And in 2015, with the major record labels essentially hollowed-out husks of what they once were, I’m guessing that it’s a distinction without a difference to a lot of young people – maybe even for the hipsters who buy the vinyl where you can still see the actual physical manifestations of the labels.

Anyways, this is a roundabout way of saying that there was definitely an effect of recording with a major-label producer: Our Beloved Revolutionary Sweetheart definitely sounds better than the earlier CVB records.  But luckily – with its twisty songs about acid-eating cowboys, Patti Hearst and Death – it remained uniquely weird. It still sounded like no one else in the universe.

And I loved the bouncy “Life is Grand,” which confronted our generational cynicism head-on with a perfect combination of bouncy music and optimistic lyrics:

And life is grand
And I will say this at the risk of falling from favor
With those of you who have appointed yourselves
To expect us to say something darker

And love is real
And though I realize this is not a deep observation
To those of you who find it necessary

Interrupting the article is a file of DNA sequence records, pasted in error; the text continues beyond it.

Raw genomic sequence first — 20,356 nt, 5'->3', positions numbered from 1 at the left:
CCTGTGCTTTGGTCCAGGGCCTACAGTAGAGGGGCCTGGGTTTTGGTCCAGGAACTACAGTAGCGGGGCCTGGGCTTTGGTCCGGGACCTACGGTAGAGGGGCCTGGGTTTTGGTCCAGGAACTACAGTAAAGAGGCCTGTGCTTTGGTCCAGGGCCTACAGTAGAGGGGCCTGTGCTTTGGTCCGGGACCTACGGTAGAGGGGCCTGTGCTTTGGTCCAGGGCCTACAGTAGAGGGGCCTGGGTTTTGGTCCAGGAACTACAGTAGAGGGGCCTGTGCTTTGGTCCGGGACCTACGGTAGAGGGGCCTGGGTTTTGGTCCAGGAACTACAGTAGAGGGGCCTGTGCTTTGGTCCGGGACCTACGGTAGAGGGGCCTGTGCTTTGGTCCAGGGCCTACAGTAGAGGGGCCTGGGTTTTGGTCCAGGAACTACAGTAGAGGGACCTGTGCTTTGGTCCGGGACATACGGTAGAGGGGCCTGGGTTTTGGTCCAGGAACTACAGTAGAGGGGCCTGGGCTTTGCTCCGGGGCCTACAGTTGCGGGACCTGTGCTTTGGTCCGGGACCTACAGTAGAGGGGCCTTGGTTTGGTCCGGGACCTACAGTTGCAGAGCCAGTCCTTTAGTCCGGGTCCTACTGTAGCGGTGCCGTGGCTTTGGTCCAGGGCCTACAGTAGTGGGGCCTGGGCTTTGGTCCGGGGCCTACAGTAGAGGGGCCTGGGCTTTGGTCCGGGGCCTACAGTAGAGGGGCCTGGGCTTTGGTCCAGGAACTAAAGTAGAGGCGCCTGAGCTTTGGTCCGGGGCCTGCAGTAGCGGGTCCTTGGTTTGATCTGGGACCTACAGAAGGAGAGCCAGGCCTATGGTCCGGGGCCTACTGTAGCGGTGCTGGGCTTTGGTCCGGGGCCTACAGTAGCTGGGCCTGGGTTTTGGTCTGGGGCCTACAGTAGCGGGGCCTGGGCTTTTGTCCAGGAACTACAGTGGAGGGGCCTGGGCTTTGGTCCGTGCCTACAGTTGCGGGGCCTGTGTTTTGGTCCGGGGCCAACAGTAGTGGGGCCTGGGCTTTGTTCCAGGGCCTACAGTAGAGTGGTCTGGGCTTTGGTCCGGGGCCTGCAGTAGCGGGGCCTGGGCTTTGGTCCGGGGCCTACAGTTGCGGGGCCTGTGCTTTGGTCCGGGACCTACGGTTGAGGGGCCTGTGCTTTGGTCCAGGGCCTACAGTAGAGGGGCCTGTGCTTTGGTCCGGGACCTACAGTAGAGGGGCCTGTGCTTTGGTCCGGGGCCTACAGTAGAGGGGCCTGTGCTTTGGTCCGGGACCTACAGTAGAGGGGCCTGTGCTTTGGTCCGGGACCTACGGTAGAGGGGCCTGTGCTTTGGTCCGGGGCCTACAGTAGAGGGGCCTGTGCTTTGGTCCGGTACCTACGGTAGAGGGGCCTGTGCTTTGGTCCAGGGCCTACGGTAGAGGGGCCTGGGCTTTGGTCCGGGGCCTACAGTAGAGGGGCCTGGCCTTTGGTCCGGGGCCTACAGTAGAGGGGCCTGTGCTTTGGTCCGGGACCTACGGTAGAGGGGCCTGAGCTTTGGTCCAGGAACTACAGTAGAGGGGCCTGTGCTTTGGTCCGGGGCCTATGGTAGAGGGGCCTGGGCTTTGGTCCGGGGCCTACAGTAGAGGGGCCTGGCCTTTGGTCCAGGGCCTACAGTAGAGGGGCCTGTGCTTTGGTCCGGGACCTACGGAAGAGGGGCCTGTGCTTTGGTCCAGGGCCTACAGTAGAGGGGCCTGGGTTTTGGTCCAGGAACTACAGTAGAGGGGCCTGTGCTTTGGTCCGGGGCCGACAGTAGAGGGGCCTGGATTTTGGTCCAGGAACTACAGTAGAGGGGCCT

To conceal love or obscure it, as is the fashion

Coming out during the onset of what I still consider the worst summer of my life, I didn’t particularly believe “Life is Grand”  – especially that verse about love – but I was sure glad that it existed. Even in the existentially dark mood I was in, I could appreciate what Camper Van Beethoven was trying to say, and actually hoped that I would eventually agree with it. Which, of course, I do.

Official Video for “Life is Grand”

A List of All of The Songs I’ve Written About

Certain Songs #170: Camper Van Beethoven – “Abundance”

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Album: II & III.

Year: 1986.

I remember three things about my on-air interview with Camper Van Beethoven at KFSR in 1985:

1) I accidentally taped over the Paul Westerberg interview I had done only a couple of months prior. This is still the single stupidest thing I’ve ever done in my entire life that didn’t cause any physical or psychological damage to anyone else.  Oh. I then lost the tape of the Camper Van Beethoven interview. Look, I got out of the 80s alive, that’s all that matters.